Movie Review: Total Recall (2012)

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The problem with Len Wiseman‘s remake of Total Recall is a lack of imagination. Yes, that’s a problem most remakes suffer from, but this version of Total Recall actually doesn’t clash much with the Paul Verhoeven-helmed, Arnold Schwarzenegger-starring film of the past. The names and plot remain more or less the same, as does the mysterious memory-implanting company ReKall, but where Verhoeven built an entire planet—populating it with mutants and promising that, yes, there is life on Mars—Wiseman shrinks his worldview considerably, ousting Mars entirely to focus on a poisoned-earth narrative where the rich get richer while the poor build the engines of their own destruction. While the living space issue and the rich/poor divide suggest a film mindful of current events (Verhoeven, by contrast, seemed more concerned with having a good time), Wiseman’s fictionalized current events are window dressing to a plot that sees a stock Chosen One fight to dismantle an army of killer robots. There’s a long, distinguished line of movies like that, and Total Recall just doesn’t stack up.

Let’s give it a fair shake, though. Douglas Quaid (Colin Farrell) is a factory worker who dreams of a life where he is torn away from a beautiful woman while in the midst of an escape attempt. His life in the factory is menial and meaningless, but he loves his wife (Kate Beckinsale) and has little problem with his life, beyond the boredom. Life on Earth, such as it is, can either be good or bad. If it’s good, you’re living in the United Federation of Britain, a gleaming city of skyscrapers and freeways run by Vilos Cohaagen (Bryan Cranston), who, given his name, is obviously the bad guy. If it’s bad, you live in The Colony, a densely-packed stretch of land in the former Australia that looks like a slicked-up version of the slums in Blade Runner. Not that it has anything to do with Quade and his wife, but space is getting cramped for the citizens of the UFB, and Cohaagen is plotting to fix this by sending a phalanx of robotic soldiers through the hole we’ve dug through earth for the purpose of ferrying factory workers back and forth from their jobs.

Quaid, meanwhile, sees advertisements for Rekall, a company that promises to implant memories so real, they feel like actual, lived-in experiences. He decides to take the process for a spin, figuring it’d be fun to be a secret agent, when the authorities drop in on the place and surround him. Much to his own surprise, Quaid single-handedly takes out the entire squad. Upon confusedly confessing the whole thing to his wife, she turns on him, revealing herself to be some sort of spy, too, only one who actually knows she’s a spy. Lori chases Quaid across the world, at which point he is rescued by Melina (Jessica Biel), the woman from his dreams. Then they are both chased because, as it turns out, Quaid is quite central to Coehaagen’s plot to flood The Colony with his robot army.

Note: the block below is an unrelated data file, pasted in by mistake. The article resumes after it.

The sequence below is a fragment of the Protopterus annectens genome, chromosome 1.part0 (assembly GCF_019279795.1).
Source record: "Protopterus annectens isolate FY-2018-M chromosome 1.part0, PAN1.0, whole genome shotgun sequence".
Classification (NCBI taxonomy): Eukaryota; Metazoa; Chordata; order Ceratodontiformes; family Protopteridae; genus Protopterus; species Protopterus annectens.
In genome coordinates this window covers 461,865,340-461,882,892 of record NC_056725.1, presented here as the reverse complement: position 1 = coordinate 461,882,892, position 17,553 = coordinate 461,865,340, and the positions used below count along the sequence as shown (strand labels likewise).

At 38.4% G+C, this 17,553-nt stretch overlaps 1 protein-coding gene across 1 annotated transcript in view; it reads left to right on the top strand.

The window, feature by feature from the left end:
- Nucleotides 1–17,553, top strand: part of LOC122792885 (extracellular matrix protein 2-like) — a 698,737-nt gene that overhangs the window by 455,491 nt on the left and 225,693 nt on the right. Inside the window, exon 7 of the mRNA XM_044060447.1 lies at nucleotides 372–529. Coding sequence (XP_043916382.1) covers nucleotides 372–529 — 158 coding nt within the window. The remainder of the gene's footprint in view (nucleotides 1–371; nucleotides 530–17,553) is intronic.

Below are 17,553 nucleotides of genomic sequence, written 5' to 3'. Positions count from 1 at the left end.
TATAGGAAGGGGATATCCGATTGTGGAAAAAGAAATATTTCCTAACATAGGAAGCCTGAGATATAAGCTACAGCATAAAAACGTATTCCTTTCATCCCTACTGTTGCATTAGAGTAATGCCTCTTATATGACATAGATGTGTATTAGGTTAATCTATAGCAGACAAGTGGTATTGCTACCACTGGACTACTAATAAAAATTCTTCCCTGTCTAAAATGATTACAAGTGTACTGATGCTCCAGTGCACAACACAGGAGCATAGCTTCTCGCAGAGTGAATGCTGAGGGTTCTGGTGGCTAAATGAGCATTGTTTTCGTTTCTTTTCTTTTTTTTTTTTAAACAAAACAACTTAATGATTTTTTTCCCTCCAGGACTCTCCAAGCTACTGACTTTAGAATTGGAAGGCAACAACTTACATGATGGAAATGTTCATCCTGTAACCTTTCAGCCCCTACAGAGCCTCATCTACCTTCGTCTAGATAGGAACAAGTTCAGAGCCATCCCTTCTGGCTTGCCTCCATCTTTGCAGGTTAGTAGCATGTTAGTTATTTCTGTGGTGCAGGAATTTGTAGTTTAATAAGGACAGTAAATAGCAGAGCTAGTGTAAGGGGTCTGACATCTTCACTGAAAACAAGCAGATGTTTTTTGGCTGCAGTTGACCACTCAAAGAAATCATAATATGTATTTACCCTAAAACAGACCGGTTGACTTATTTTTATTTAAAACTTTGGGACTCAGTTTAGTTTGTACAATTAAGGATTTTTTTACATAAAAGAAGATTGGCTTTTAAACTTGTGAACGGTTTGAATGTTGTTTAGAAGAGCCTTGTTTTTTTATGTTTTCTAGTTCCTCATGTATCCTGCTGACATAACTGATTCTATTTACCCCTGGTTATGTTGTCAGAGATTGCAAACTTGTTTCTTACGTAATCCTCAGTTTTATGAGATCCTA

Technically, there’s nothing wrong with this. The principal characters are passable, and whatever’s lost in the balance between Farrell’s superheroic blank slate and Schwarzenegger’s blockheaded victim-of-circumstance is made up for by Beckinsale, who is unexpectedly gleeful in her role as the Wile E. Coyote to the Roadrummer duo of Biel and Farrell, and as long as you’re willing to accept safe, sanitary CGI in place of Verhoeven’s grim ‘n gritty approach (not that you should be, but lets say that you are), then the film’s never-ending series of chase-sequences should seem adequate, if bland.

But, given the number of bland action movies run out to theatres over the course of a year, that’s a killer problem for a movie with the pedigree of Total Recall to have. And if it seems somehow unfair to compare the two Total Recalls or the Mars-bound Phillip K. Dick story that inspired both, take into account that Wiseman’s film reverently pokes at Verhoeven’s. Again, the two hardly clash, but Wiseman practically invites the short mental leap from one film to the next. The most curious of these nods is the three-breasted woman, who at least made sense in Mar’s mutant-pocked red-light district. As the only person in Wiseman’s Total Recall besides the obese woman in the yellow dress—another callback to Verhoeven—displaying any kind of odd deformity, she sticks out like a sore thumb, an admission of inferiority.

Wiseman also employs fake lens-flares for the majority of Total Recall‘s runtime, a tactic that’s annoying to the point of distraction before it somehow fades to the background. The lens-flare, I suppose, is one way to heighten the unreality of Quaid’s situation, a visual cue for the viewer to ask if what’s happening is real, or if it’s a memory implanted by ReKall. Douglas Quaid’s memory—such a key issue in the original film—is kind of a non-factor here. Sure, the bad guys use it to try to get into Quaid’s head, and yes, there’s some murky philosophizing about the nature of memories, but they play like temporary, easily overcome obstacles in Quaid’s path—there’s no legitimate danger that our hero, in the real world, is strapped down to a table awaiting lobotomy. Granted, that device didn’t add much to last year’s Sucker Punch, but this Total Recall is a film patently lacking any kind of danger, real or imagined.  There are enough elements from Verhoeven’s film to stir feelings of deja vu, but this Total Recall is content to load up on CGI, making its world unreal in the most underwhelming way possible.


Total Recall. Directed by Len Wiseman. With Colin Farrell (Quaid/Hauser), Kate Beckinsale (Lori Quaid), Jessica Biel (Melina), Bryan Cranston (Cohaagen), Bokeem Woodbine (Harry), John Cho (McClane), and Bill Nighy (Matthias). Released August 3, 2012, by Columbia Pictures.